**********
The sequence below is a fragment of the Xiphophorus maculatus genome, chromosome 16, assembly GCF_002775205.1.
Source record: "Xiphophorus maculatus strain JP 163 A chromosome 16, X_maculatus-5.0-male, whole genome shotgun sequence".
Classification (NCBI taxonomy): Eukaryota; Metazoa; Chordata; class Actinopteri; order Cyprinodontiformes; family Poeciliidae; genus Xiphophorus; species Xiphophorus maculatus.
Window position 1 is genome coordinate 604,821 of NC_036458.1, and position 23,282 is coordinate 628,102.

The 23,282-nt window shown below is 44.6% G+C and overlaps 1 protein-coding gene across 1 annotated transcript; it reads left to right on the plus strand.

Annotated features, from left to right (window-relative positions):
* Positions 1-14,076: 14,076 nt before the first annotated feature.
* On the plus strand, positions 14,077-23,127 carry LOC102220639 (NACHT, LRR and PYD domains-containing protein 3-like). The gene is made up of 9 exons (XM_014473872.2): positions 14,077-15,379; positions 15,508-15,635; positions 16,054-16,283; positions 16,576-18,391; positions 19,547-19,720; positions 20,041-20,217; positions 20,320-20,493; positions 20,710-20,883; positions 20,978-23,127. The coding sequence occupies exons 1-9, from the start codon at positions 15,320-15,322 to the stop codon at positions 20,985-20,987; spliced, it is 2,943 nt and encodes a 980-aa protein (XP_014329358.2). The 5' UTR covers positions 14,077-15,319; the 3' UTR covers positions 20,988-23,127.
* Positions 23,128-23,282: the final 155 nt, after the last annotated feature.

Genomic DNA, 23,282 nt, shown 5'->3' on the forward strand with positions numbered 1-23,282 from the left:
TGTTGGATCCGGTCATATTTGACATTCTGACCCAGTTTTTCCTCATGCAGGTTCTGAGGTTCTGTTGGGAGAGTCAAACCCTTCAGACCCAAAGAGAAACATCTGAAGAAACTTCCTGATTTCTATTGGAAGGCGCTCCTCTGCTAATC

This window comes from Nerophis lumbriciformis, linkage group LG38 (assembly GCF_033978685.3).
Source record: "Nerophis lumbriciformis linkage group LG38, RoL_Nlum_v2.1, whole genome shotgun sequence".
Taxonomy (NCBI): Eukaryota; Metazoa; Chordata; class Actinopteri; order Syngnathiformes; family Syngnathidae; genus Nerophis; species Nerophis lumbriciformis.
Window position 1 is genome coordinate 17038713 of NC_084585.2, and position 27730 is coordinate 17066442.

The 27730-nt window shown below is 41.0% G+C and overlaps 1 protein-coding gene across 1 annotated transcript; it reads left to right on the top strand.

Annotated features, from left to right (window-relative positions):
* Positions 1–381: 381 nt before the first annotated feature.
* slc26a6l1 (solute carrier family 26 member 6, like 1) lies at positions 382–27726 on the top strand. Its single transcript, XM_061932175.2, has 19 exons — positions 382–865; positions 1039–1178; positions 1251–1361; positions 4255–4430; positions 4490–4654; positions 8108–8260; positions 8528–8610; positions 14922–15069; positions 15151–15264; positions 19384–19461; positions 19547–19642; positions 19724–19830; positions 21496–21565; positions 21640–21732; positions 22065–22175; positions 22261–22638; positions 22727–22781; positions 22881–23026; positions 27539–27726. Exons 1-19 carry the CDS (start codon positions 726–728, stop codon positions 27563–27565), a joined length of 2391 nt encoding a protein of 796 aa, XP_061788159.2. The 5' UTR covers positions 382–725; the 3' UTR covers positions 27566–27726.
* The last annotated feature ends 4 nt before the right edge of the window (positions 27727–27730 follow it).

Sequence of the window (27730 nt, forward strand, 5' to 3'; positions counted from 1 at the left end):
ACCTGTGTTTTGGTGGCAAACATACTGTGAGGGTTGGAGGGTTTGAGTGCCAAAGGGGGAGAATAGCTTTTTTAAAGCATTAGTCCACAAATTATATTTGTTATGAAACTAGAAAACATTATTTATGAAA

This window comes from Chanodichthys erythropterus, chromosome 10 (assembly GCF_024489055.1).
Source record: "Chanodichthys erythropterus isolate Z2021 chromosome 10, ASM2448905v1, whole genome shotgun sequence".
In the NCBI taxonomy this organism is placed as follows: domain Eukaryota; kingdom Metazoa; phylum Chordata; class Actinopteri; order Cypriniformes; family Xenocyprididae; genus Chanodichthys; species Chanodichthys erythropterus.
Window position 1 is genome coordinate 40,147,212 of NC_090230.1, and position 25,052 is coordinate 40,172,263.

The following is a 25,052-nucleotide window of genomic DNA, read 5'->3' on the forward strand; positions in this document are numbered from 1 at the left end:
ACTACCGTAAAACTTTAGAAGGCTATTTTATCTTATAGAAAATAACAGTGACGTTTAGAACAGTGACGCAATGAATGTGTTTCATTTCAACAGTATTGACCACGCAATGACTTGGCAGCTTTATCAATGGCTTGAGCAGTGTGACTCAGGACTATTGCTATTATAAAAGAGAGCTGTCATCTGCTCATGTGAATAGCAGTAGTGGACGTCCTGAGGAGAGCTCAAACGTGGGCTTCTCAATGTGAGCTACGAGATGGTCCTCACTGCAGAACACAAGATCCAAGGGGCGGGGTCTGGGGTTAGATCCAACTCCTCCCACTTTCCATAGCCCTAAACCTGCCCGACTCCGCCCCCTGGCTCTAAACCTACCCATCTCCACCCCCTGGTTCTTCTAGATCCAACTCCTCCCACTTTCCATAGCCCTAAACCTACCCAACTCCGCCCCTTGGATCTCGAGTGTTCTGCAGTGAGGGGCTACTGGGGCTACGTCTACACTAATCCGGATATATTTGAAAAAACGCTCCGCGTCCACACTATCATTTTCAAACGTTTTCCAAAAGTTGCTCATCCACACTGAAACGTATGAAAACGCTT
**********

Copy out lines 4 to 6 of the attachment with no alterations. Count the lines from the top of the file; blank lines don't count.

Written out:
Window position 1 is genome coordinate 604,821 of NC_036458.1, and position 23,282 is coordinate 628,102.

The 23,282-nt window shown below is 44.6% G+C and overlaps 1 protein-coding gene across 1 annotated transcript; it reads left to right on the plus strand.

Annotated features, from left to right (window-relative positions):